I wear one? Why? Well for the same reason that I wear anything on the bike, to fit in with the tribe, colour-co-ordinate and look stylish of course. I am under no illusion that it will help me much if a brain-dead idiot runs into me, or if I mis-judge that hairpin on the way down the Peyresourde.

Happy pedalling!

Sunday, 12 November 2017


Dream. What a word that is. A command? A noun? A hope? The stuff that goes on in your head in the night, weird, wonderful or frightening. Sometimes all three at the same time.

Right now I should be putting some air in my tyres and water in my bottles and heading out into the fresh air I purport to love. I popped my head out the door twenty minutes ago and the biting wind and bitter temperature was enough to snuff out my wilting enthusiasm for a bike ride. It wasn't high to start with. Such a contrast to this time last year.

And I have big dreams of accomplishment on the bike for 2018. Right now these seem a long way away, as I slothfully type away and contemplate my increasing waistline and conjoined heart disease risk. Especially as I've done fewer miles so far this year compared to any year since forever. 2013 anyway.

Part of this was by design. Fewer but better miles accompanied by gym work, losing weight and a focus on power. For a time it was all working. And the results came with it. But like most examples of under-performance and decline, it starts in your head.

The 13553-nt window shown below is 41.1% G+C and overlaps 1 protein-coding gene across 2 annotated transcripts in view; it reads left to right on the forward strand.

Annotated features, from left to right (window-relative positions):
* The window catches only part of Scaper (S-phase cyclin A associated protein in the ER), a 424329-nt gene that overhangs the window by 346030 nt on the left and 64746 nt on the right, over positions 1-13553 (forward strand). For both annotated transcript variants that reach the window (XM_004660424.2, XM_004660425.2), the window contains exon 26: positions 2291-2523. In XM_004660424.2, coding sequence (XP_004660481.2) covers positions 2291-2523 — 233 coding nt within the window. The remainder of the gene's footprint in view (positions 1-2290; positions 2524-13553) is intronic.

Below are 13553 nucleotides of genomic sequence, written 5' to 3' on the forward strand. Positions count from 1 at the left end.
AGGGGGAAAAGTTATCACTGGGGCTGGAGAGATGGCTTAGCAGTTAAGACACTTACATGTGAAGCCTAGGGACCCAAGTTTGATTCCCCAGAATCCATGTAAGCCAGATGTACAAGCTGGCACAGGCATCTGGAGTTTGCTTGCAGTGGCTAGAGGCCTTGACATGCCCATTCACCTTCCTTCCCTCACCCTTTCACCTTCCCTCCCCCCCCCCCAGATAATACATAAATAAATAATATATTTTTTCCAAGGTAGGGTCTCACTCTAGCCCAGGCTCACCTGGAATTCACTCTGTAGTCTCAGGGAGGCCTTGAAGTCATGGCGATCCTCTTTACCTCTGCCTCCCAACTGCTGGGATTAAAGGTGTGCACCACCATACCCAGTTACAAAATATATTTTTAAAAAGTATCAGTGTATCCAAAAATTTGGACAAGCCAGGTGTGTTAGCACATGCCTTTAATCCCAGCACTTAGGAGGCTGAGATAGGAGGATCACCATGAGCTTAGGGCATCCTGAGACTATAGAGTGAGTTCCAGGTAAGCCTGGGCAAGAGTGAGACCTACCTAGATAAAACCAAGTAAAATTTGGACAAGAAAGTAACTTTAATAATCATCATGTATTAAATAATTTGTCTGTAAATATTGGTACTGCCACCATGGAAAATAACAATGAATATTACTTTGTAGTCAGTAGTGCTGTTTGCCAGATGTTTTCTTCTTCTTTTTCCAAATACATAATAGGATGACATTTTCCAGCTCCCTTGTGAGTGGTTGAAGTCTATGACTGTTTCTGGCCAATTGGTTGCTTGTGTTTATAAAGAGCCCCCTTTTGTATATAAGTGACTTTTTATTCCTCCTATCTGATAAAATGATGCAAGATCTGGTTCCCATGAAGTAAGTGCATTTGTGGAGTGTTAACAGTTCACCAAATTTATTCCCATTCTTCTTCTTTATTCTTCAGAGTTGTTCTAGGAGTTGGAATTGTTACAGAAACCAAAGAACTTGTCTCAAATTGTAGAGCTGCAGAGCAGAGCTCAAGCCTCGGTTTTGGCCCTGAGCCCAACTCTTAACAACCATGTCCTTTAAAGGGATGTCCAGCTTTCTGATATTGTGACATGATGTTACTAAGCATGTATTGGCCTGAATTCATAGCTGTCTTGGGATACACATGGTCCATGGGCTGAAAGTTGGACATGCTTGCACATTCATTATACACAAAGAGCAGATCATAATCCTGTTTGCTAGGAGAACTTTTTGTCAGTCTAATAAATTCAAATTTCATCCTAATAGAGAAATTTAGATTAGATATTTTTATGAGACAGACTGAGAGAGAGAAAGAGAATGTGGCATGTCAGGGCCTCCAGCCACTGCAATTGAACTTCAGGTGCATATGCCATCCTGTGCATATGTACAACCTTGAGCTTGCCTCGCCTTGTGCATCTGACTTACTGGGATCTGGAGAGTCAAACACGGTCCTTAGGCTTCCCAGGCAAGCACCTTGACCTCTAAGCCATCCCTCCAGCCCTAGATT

And that's where it still rests.

The search for excuses is easy, and I have a good selection to choose from. There's a lot going on. This week has been very busy and crashing the car into a garage door doesn't help. Especially as it was all my own work. Or all of the other busy, stressful and complicated and things going on around me. I remarked this time last year that life seems to be getting faster and more complicated as I get old. Which seems to be a reversal of what I perceived to be the natural order of things.

I've always needed new experiences and get bored easily. And when faced with a cold wind, how easy is it to turn to the comfort of the TV and the sofa?

I'm not complaining. No, really. I have a very good life in comparison to 99.99% of the people on this planet.  I still have a life, a good one. I really know its preciousness. November 5th always reminds me of that. Yes, I meant the 5th.

So as ever, what's to be done. A rest? Some mountain biking? More music?